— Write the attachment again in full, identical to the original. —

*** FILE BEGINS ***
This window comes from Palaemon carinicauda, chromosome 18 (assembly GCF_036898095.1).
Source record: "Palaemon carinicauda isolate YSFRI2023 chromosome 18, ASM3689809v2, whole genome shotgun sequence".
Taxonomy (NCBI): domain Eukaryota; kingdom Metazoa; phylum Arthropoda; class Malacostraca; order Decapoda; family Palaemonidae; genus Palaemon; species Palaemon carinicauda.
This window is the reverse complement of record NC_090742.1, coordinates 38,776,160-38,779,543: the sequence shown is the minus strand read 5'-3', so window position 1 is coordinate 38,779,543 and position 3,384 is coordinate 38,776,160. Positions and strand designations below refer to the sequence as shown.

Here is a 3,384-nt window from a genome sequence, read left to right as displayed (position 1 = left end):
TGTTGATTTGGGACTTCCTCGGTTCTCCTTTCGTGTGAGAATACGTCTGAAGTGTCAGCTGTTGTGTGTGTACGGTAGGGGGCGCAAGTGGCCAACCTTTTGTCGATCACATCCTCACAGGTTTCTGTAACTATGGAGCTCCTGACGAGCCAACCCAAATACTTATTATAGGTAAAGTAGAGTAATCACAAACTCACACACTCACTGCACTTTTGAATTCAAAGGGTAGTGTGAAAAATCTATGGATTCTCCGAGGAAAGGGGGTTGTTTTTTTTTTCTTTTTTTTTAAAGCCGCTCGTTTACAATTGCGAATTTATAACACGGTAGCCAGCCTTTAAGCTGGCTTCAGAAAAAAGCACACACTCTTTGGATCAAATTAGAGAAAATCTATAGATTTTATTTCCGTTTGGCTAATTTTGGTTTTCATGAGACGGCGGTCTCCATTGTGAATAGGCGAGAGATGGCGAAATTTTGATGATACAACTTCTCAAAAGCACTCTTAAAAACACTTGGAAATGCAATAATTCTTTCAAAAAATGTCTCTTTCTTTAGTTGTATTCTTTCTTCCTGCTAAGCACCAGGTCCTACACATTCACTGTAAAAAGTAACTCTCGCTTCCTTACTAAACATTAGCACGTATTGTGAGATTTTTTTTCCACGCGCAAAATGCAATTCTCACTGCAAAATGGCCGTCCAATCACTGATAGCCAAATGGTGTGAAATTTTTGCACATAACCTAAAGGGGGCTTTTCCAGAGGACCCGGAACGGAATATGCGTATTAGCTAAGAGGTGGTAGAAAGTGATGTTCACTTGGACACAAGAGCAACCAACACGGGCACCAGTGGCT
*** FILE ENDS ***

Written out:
This window comes from Palaemon carinicauda, chromosome 18 (assembly GCF_036898095.1).
Source record: "Palaemon carinicauda isolate YSFRI2023 chromosome 18, ASM3689809v2, whole genome shotgun sequence".
Taxonomy (NCBI): domain Eukaryota; kingdom Metazoa; phylum Arthropoda; class Malacostraca; order Decapoda; family Palaemonidae; genus Palaemon; species Palaemon carinicauda.
This window is the reverse complement of record NC_090742.1, coordinates 38,776,160-38,779,543: the sequence shown is the minus strand read 5'-3', so window position 1 is coordinate 38,779,543 and position 3,384 is coordinate 38,776,160. Positions and strand designations below refer to the sequence as shown.

Here is a 3,384-nt window from a genome sequence, read left to right as displayed (position 1 = left end):
TGTTGATTTGGGACTTCCTCGGTTCTCCTTTCGTGTGAGAATACGTCTGAAGTGTCAGCTGTTGTGTGTGTACGGTAGGGGGCGCAAGTGGCCAACCTTTTGTCGATCACATCCTCACAGGTTTCTGTAACTATGGAGCTCCTGACGAGCCAACCCAAATACTTATTATAGGTAAAGTAGAGTAATCACAAACTCACACACTCACTGCACTTTTGAATTCAAAGGGTAGTGTGAAAAATCTATGGATTCTCCGAGGAAAGGGGGTTGTTTTTTTTTTCTTTTTTTTTAAAGCCGCTCGTTTACAATTGCGAATTTATAACACGGTAGCCAGCCTTTAAGCTGGCTTCAGAAAAAAGCACACACTCTTTGGATCAAATTAGAGAAAATCTATAGATTTTATTTCCGTTTGGCTAATTTTGGTTTTCATGAGACGGCGGTCTCCATTGTGAATAGGCGAGAGATGGCGAAATTTTGATGATACAACTTCTCAAAAGCACTCTTAAAAACACTTGGAAATGCAATAATTCTTTCAAAAAATGTCTCTTTCTTTAGTTGTATTCTTTCTTCCTGCTAAGCACCAGGTCCTACACATTCACTGTAAAAAGTAACTCTCGCTTCCTTACTAAACATTAGCACGTATTGTGAGATTTTTTTTCCACGCGCAAAATGCAATTCTCACTGCAAAATGGCCGTCCAATCACTGATAGCCAAATGGTGTGAAATTTTTGCACATAACCTAAAGGGGGCTTTTCCAGAGGACCCGGAACGGAATATGCGTATTAGCTAAGAGGTGGTAGAAAGTGATGTTCACTTGGACACAAGAGCAACCAACACGGGCACCAGTGGCT